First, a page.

In this file photo, USS Fort Worth (LCC 3) arrives in Singapore in December. (U.S. Navy/MC1 Jay Pugh)

SAN DIEGO - Littoral Combat Ship (LCS) Crew 103 and Detachment Two from the "Magicians" of Helicopter Maritime Strike Squadron (HSM) 35 are scheduled to depart San Diego for Singapore Feb. 8 to relieve LCS Crew 104 on USS Fort Worth (LCS 3) as part of a 16-month rotational deployment in support of the Navy's strategic rebalance to the Pacific.

Fort Worth is the first LCS to deploy under the "3-2-1" manning concept, swapping fully trained crews roughly every four months. This concept will allow Fort Worth to deploy six months longer than Freedom, which swapped crews once in 10 months, extending LCS forward presence and reducing crew fatigue for the 16-month deployment. It is named 3-2-1 because three rotational crews will support two LCS ships and maintain one deployed ship.

"I am very proud of my LCS Crew 103, Surface Warfare Detachment 1 and HSM-35 Detachment Two," said Cmdr. Matt Kawas, crew 103 commanding officer. "This incredibly talented team of Sailors has thoroughly prepared for the last several months, both ashore and on USS Freedom (LCS 1). We are ready and excited to have the privilege to sail Fort Worth again, helping to demonstrate U.S. forward presence and working with partner navies in the Pacific. Thanks to LCS Squadron One and the other organizations who helped us prepare. We are especially thankful to our families and the city of Fort Worth, Texas for their overwhelming love and support!"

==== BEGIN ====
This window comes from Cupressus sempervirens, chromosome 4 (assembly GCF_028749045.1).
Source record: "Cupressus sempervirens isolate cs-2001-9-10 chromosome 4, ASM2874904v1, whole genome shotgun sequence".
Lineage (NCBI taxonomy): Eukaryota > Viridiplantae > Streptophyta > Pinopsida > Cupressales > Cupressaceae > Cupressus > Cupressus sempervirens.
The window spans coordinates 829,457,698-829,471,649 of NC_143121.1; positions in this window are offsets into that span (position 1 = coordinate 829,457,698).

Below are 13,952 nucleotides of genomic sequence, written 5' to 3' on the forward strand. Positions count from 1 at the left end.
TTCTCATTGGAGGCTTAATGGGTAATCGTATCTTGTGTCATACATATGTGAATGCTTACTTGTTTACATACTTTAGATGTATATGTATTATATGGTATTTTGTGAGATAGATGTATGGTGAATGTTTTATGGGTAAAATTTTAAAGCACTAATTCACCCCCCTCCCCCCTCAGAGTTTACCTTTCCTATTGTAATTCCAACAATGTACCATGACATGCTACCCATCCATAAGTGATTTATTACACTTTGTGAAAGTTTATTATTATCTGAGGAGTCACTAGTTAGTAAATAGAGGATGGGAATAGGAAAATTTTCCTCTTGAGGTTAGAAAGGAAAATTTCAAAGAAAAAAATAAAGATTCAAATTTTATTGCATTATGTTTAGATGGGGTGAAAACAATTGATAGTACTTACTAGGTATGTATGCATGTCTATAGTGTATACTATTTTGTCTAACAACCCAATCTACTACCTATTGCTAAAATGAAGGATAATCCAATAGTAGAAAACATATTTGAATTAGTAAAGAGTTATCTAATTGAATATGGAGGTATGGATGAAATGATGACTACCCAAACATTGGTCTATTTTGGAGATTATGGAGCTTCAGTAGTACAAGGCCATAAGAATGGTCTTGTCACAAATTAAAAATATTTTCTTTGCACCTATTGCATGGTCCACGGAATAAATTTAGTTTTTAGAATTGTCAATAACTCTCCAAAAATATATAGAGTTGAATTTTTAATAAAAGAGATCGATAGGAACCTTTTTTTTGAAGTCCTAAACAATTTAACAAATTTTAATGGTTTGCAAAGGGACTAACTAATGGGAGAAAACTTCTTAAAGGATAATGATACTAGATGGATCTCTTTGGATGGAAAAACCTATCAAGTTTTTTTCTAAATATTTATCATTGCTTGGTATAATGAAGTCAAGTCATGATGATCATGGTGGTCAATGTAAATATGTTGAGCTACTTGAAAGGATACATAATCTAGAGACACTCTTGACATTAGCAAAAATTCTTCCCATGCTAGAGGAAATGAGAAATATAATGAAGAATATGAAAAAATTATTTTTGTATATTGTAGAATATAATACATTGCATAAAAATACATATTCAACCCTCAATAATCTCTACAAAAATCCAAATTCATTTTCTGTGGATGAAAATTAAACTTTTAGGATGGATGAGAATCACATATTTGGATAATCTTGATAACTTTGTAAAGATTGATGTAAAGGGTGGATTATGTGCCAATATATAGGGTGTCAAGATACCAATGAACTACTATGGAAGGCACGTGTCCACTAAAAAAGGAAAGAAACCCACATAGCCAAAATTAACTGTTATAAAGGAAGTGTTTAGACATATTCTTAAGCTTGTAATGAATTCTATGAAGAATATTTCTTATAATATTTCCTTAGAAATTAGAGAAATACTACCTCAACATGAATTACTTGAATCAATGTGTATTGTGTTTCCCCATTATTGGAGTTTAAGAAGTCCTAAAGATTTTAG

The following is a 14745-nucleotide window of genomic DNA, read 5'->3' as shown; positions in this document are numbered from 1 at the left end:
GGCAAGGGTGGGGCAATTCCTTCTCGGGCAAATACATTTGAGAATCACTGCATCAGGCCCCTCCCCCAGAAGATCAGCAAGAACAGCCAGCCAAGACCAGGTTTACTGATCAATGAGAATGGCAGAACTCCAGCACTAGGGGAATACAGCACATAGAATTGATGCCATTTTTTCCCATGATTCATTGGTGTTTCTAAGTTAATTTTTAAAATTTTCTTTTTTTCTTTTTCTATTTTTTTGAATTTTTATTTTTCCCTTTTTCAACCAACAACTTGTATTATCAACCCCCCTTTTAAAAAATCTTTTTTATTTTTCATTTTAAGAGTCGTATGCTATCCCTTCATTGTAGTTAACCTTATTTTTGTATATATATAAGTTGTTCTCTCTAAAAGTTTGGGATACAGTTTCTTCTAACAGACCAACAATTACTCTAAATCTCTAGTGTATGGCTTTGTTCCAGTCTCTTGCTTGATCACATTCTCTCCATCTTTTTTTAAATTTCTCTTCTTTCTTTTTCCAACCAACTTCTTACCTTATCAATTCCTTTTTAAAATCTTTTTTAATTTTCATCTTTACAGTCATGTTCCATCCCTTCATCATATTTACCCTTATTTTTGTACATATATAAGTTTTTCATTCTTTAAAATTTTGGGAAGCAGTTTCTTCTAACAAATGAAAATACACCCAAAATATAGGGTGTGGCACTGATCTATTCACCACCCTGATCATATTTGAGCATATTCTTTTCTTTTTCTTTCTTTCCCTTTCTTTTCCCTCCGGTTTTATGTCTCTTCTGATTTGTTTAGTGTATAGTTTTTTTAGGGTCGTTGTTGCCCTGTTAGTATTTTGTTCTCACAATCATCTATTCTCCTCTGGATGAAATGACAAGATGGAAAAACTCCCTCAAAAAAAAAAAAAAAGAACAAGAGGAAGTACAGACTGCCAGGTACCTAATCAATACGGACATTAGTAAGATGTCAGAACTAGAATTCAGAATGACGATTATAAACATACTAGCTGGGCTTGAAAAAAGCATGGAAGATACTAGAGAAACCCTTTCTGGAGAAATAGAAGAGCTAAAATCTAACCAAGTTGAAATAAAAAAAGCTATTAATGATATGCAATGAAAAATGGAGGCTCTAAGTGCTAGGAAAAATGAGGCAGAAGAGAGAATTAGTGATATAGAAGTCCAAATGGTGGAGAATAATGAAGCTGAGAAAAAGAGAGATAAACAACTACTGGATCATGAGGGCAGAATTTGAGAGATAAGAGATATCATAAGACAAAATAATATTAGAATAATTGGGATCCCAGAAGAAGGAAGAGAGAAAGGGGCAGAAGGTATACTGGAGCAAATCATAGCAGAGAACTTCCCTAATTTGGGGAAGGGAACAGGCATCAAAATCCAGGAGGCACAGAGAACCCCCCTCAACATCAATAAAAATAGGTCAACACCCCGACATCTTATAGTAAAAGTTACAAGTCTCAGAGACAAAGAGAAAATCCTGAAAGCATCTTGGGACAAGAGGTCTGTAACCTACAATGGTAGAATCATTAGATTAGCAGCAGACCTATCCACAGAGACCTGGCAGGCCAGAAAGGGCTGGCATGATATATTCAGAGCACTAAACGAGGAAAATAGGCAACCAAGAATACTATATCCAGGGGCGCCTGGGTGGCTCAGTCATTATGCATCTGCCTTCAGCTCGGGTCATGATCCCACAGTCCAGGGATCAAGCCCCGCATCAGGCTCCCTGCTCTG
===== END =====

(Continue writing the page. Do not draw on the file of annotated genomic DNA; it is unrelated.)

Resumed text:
Fast, agile and mission-focused, littoral combat ships are designed to operate in near-shore environments and employ modular mission packages that can be configured for surface warfare, mine countermeasures, or anti-submarine warfare. Freedom is the lead ship of the Freedom variant for LCS, and is a semi-planing steel monohull with an aluminum superstructure. The ship can reach speeds in excess of 40 knots.

The Magicians of HSM-35 fly the MH-60R Seahawk helicopter and the MQ-8B Fire Scout unmanned aerial system.

U.S. 3rd Fleet leads naval forces in the Eastern Pacific from the West Coast of North America to the international date line and provides the realistic, relevant training necessary for an effective global Navy.

In this file photo, Sailors conduct a crew swap ceremony aboard USS Freedom (LCS 1) in Singapore in 2013. (U.S. Navy/MCC Roger S. Duncan)